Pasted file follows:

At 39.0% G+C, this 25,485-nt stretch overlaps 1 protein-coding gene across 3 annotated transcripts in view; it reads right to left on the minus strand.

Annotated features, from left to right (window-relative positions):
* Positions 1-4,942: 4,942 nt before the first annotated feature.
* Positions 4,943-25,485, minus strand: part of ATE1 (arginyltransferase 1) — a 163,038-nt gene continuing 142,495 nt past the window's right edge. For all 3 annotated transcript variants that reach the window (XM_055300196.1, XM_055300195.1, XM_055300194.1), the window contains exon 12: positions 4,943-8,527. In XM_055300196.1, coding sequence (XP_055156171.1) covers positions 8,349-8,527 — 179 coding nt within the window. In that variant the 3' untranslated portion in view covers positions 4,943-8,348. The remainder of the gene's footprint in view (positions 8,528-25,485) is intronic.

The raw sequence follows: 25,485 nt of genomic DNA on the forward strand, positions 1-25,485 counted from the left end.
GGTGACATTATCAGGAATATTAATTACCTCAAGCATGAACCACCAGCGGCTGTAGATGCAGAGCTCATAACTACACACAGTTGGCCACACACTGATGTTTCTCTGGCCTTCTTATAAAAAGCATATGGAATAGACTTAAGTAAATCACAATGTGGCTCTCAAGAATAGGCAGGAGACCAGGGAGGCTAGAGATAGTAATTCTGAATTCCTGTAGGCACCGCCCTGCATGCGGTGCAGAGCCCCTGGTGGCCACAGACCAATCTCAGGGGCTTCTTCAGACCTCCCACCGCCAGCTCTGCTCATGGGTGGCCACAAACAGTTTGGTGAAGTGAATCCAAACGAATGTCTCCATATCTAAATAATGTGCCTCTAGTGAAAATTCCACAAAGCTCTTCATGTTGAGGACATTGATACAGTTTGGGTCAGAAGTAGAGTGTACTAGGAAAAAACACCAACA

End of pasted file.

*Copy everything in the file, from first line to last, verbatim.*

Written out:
At 39.0% G+C, this 25,485-nt stretch overlaps 1 protein-coding gene across 3 annotated transcripts in view; it reads right to left on the minus strand.

Annotated features, from left to right (window-relative positions):
* Positions 1-4,942: 4,942 nt before the first annotated feature.
* Positions 4,943-25,485, minus strand: part of ATE1 (arginyltransferase 1) — a 163,038-nt gene continuing 142,495 nt past the window's right edge. For all 3 annotated transcript variants that reach the window (XM_055300196.1, XM_055300195.1, XM_055300194.1), the window contains exon 12: positions 4,943-8,527. In XM_055300196.1, coding sequence (XP_055156171.1) covers positions 8,349-8,527 — 179 coding nt within the window. In that variant the 3' untranslated portion in view covers positions 4,943-8,348. The remainder of the gene's footprint in view (positions 8,528-25,485) is intronic.

The raw sequence follows: 25,485 nt of genomic DNA on the forward strand, positions 1-25,485 counted from the left end.
GGTGACATTATCAGGAATATTAATTACCTCAAGCATGAACCACCAGCGGCTGTAGATGCAGAGCTCATAACTACACACAGTTGGCCACACACTGATGTTTCTCTGGCCTTCTTATAAAAAGCATATGGAATAGACTTAAGTAAATCACAATGTGGCTCTCAAGAATAGGCAGGAGACCAGGGAGGCTAGAGATAGTAATTCTGAATTCCTGTAGGCACCGCCCTGCATGCGGTGCAGAGCCCCTGGTGGCCACAGACCAATCTCAGGGGCTTCTTCAGACCTCCCACCGCCAGCTCTGCTCATGGGTGGCCACAAACAGTTTGGTGAAGTGAATCCAAACGAATGTCTCCATATCTAAATAATGTGCCTCTAGTGAAAATTCCACAAAGCTCTTCATGTTGAGGACATTGATACAGTTTGGGTCAGAAGTAGAGTGTACTAGGAAAAAACACCAACA